The power of relationships
Relationships are the lifeblood of today’s enterprises
They determine who gets what information, what issues get raised, how quickly decisions get made, whether and how fast changes take place, which opportunities get identified or overlooked, who has the power to get things done—all of it shaping the fate of leaders and organizations.
Just think of how long it takes to make a decision once relationships get bogged down.
- Or think of how slowly critical information travels, if it travels at all, once trust is broken.
- Or think of the necessary changes or innovations that never get made because each time one person or group proposes a new idea, another person or group disposes of it.
It’s hard to succeed under these conditions, yet most organizations operate under these conditions every single day—hence, the popularity of Dilbert. In fact:
- Most leaders assume it’s just the cost of doing business—and they assume that those costs are relatively small. Not so. They’re huge.
- Few leaders believe you can do anything about it. Not so. We’ve just lacked the proper tools.
Those organizations that develop what I call relational competence will blow away their competition, because they will be able to make decisions, learn, innovate, and operate better and faster than others.
Relationships are poorly understood and managed
But here’s the rub.
After 100 years of social science research, most leaders can say a lot about how organizations work and individuals tick. But few can say anything equally intelligent about relationships.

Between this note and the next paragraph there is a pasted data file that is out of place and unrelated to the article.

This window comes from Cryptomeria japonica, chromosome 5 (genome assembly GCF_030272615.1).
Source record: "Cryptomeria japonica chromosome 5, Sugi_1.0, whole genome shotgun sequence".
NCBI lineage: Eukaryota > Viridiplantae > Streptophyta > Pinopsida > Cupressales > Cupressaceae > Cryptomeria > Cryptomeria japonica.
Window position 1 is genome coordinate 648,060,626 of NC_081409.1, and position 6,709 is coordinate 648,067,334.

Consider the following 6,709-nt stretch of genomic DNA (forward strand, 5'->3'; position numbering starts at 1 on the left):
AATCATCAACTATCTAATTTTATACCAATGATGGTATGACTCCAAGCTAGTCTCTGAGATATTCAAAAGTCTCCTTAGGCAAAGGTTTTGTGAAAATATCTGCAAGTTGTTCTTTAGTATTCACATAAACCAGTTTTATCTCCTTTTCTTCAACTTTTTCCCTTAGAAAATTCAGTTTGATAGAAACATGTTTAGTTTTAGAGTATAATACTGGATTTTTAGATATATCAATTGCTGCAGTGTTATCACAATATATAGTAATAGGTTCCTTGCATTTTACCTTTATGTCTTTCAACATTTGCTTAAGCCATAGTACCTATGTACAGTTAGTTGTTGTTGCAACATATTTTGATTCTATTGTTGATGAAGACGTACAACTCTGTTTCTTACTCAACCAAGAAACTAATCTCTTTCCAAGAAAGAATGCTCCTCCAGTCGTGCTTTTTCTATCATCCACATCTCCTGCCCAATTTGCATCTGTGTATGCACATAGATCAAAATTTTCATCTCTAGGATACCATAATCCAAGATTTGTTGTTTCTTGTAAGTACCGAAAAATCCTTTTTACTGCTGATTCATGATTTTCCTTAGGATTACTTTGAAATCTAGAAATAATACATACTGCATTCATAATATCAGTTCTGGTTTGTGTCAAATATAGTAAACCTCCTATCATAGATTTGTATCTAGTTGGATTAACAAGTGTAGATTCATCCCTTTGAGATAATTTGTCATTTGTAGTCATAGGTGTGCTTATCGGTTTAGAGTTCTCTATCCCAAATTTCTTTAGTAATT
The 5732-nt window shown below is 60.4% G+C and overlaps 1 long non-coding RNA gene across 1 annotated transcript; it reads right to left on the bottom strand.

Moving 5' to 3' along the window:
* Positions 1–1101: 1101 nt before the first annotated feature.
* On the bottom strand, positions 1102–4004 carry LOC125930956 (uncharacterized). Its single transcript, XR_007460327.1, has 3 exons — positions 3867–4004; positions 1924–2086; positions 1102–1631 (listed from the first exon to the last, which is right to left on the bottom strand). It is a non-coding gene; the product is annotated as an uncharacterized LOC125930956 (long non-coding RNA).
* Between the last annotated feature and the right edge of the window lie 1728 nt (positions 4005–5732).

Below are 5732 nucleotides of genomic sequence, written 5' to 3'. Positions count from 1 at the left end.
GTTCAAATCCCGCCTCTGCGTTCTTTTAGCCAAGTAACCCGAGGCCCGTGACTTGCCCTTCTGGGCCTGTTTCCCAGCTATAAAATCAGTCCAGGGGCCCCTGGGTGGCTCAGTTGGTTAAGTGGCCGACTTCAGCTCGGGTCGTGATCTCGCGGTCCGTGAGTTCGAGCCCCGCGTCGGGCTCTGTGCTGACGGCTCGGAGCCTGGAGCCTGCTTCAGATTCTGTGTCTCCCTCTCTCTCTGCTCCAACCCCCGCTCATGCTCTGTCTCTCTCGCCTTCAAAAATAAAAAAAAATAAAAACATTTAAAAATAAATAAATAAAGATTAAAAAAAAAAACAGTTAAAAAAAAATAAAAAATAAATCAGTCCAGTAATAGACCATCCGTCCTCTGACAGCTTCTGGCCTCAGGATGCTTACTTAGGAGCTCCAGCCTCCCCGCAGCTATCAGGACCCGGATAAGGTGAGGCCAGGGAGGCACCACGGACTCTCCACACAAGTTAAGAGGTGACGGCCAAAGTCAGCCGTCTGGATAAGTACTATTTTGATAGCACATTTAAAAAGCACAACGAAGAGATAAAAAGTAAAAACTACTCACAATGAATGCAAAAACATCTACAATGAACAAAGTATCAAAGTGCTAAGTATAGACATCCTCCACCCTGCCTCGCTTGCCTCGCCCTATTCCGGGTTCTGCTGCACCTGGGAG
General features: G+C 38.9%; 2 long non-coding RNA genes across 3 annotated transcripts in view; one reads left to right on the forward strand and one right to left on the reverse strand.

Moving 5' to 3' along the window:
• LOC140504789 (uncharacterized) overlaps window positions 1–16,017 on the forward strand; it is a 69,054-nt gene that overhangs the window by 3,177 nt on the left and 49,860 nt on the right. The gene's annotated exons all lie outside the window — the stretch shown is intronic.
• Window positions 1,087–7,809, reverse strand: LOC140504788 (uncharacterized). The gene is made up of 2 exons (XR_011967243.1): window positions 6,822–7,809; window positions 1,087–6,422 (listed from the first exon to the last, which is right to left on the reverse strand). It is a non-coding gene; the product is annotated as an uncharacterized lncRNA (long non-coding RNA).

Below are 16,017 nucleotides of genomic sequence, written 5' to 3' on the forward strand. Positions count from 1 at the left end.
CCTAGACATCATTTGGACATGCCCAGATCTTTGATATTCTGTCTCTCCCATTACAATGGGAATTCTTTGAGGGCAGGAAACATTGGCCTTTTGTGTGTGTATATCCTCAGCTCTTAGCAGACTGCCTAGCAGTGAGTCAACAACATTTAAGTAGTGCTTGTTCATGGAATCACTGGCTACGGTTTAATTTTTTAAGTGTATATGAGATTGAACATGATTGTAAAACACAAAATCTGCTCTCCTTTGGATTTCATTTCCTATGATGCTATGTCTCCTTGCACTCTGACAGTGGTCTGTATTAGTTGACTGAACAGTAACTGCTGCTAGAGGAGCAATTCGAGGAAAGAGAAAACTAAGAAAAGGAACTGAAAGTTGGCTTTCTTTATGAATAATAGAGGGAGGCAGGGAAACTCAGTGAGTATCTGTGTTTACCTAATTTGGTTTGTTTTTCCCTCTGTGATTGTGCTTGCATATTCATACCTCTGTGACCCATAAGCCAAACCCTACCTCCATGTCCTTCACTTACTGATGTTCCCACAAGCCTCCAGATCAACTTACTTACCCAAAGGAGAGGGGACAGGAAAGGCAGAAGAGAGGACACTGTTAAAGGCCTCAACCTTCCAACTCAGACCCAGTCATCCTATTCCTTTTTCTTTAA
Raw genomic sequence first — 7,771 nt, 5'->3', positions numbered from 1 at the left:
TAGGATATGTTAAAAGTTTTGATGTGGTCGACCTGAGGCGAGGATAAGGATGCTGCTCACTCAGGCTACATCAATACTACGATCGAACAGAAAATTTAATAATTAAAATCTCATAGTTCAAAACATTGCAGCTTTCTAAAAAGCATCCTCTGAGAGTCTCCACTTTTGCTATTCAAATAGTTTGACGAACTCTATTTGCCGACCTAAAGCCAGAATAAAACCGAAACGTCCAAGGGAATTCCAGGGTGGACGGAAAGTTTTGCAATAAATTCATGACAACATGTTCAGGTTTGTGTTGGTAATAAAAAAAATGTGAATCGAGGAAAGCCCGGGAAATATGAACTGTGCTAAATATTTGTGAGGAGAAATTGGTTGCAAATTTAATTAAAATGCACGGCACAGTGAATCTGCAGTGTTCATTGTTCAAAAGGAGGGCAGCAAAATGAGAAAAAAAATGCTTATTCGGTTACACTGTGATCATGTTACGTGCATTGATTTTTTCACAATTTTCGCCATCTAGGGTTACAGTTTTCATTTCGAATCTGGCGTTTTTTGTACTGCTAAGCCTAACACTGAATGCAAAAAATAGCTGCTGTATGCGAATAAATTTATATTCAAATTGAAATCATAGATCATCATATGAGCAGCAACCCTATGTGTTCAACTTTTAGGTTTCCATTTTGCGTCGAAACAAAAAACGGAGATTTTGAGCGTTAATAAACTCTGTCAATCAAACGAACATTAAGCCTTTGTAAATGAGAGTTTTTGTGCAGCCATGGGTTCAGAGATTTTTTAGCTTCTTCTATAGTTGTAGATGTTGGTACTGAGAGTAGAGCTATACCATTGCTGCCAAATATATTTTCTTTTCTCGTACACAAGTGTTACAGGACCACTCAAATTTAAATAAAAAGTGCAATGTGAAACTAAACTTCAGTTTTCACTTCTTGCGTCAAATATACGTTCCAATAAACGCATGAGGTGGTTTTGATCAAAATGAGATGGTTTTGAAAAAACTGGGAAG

Why? Because most of us spend so much time thinking and talking about individual people and their personalities that we fail to see that relationships play a powerful role in shaping those people and their personalities.
As The Elephant in the Room shows, recent research suggests that:
- Nature and nurture work together to shape who we are and the way we behave throughout our lives.
- Even adult brains and behaviors are proving more maleable in light of experience than we thought.
- Relationships are the key. They have the power to amplify or modify even genetically programmed traits and behavior.
As you’ll see in the book, it turns out that our genes are continually working together with our environments—and most importantly, with our relationships—to continually redefine who we are by structuring and restructuring our brains.
Taking a relational approach
That’s why The Elephant in the Room puts relationships front and center and gives you the tools you’ll need to:
- Figure out how to invest in which relationships—and when
- Assess the strength of relationships key to your success
- Strengthen or change key relationships
- Turn relationships into engines for learning, innovation, and growth
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